Wheelock tries to use as much food from USDA Foods as possible: The diced tomatoes and chicken that were in the chicken scampi were bought from USDA Foods.
Vermont’s Farm to School program, which has been lauded for making fresh produce from local farmers available to schools, sounds as if it is an ideal way to close the gap between what the school can afford to pay and what the government actually reimburses. The reality is more complex.
While acknowledging that Farm to School is an important piece of statewide school lunch programs, Wheelock said, it’s not the complete solution, either. “The cost of produce can be quite an impact. I buy local produce when possible … but we haven’t found our little niche of where we can sustain it. Local farmers, their market is organic and higher end. I just can’t pay those prices.”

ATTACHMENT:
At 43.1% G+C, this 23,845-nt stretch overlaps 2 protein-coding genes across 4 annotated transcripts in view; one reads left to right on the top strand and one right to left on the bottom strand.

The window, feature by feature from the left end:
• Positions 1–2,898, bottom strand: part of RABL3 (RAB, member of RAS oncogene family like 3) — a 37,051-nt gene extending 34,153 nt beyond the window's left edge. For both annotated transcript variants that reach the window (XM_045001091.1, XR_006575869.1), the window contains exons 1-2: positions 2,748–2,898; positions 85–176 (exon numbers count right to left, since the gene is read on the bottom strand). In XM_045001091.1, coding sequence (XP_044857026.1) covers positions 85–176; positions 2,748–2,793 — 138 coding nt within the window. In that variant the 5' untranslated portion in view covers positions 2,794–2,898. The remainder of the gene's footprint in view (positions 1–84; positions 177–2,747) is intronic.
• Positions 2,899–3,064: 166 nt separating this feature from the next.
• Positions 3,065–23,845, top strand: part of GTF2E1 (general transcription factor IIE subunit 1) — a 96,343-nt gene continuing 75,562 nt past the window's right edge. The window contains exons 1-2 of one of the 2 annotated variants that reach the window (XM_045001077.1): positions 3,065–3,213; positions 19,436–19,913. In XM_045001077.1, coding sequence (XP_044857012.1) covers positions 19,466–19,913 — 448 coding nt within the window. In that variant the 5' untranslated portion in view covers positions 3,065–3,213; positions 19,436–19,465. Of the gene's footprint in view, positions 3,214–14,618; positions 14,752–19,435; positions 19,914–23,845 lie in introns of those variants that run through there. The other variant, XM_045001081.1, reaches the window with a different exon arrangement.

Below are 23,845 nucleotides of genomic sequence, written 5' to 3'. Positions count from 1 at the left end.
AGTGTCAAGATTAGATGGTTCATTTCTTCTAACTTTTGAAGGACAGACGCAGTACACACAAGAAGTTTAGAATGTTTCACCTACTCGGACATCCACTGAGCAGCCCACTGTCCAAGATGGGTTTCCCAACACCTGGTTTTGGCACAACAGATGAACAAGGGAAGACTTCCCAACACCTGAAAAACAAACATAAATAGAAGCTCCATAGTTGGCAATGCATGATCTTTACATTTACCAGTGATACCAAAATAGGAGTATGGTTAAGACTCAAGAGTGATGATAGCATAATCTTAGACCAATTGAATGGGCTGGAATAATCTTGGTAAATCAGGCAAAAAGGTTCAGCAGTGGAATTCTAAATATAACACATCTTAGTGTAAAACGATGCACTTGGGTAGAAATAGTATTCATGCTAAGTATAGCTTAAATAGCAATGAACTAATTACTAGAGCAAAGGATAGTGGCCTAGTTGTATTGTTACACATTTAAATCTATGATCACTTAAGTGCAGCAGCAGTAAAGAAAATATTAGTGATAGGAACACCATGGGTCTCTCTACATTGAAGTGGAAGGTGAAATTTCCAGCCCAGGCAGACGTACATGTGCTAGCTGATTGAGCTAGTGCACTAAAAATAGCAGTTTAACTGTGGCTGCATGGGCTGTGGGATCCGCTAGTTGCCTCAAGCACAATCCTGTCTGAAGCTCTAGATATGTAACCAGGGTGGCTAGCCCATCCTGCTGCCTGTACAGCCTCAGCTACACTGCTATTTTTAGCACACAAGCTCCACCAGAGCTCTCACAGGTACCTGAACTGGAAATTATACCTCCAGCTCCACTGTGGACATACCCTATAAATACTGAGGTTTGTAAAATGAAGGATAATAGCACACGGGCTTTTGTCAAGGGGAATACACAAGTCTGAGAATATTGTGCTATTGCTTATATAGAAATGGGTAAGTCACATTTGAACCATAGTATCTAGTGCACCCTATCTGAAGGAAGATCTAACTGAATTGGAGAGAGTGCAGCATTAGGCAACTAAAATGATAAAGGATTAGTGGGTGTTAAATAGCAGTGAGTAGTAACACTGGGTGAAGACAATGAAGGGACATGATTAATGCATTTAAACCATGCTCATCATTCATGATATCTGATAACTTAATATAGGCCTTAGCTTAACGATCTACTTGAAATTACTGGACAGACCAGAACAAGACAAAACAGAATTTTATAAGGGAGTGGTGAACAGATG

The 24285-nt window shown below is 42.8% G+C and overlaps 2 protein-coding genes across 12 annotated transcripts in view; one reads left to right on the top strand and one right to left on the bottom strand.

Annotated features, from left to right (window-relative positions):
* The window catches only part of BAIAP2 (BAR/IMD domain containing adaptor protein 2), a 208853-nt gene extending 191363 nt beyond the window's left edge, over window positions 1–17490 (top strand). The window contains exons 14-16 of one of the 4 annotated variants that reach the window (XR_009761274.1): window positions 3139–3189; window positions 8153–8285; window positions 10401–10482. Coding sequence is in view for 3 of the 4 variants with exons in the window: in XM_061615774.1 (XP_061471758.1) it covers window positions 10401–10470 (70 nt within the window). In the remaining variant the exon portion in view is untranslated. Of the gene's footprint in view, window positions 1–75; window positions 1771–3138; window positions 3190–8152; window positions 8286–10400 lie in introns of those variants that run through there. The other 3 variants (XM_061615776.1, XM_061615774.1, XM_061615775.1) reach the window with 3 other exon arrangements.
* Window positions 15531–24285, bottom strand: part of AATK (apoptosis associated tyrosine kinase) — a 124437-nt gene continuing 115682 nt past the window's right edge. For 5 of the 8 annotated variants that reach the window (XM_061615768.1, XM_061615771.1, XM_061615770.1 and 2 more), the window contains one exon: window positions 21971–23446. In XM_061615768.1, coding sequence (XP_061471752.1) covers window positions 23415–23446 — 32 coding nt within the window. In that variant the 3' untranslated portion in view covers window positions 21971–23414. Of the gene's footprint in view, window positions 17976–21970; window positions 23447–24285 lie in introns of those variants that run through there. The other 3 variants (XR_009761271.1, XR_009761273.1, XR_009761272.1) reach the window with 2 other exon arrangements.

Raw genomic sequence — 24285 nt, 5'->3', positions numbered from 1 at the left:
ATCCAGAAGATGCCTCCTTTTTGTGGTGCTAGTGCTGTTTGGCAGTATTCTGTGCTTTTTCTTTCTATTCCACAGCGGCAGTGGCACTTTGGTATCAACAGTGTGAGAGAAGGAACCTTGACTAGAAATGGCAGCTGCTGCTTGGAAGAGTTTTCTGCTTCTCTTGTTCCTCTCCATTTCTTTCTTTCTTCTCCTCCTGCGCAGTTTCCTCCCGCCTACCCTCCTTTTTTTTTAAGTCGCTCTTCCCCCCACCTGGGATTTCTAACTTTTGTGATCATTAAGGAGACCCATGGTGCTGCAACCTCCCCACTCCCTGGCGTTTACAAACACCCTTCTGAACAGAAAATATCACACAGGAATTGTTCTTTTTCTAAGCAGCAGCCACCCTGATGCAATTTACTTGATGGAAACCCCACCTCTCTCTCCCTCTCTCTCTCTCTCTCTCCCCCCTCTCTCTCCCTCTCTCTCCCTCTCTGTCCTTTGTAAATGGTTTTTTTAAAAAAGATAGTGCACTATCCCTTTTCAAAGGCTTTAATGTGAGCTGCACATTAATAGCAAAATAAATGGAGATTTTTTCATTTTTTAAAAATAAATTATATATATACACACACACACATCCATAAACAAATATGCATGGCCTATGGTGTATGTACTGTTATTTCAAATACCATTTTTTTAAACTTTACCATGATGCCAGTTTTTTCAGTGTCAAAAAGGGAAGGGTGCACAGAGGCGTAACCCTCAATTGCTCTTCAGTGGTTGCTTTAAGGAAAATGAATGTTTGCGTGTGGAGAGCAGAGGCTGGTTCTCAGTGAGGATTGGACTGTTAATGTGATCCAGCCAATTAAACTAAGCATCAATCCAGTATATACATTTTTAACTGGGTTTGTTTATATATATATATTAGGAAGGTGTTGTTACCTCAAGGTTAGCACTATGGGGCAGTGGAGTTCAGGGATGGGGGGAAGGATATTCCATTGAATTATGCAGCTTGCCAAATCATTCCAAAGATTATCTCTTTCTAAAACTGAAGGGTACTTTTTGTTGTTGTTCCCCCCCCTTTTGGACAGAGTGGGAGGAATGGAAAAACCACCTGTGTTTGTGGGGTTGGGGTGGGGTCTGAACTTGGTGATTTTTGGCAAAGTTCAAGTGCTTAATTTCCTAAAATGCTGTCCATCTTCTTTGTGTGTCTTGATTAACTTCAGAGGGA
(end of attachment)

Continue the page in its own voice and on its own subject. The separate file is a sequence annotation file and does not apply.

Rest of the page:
School gardens might help offset the expense, but that “needs to be driven in school by parents and kids,” Wheelock said.
The cost of implementing the new regulations has been onerous, said Tim Murphy, chairman of the South Royalton School Board, because schools have had to spend more on fruits, vegetables and grains.
“It doesn’t sound like much to offer a healthier lunch or breakfast,” he said , “but in South Royalton, for example, when you look at that budget and it’s 20 percent more and they have to track everything to get reimbursed, a lot of food services are having to make adjustments to cover the budget — or run a deficit.”
Since 2011, when the subsidy was $7,000 and the actual cost was $22,000, the budget for the lunch program has risen steadily, Murphy said. The school broke even in 2012 when both the subsidy and the cost came in at $10,000. For 2013 and 2014, the proposed subsidies are $15,000 and $18,000, respectively. The hope is that the school will break even both years.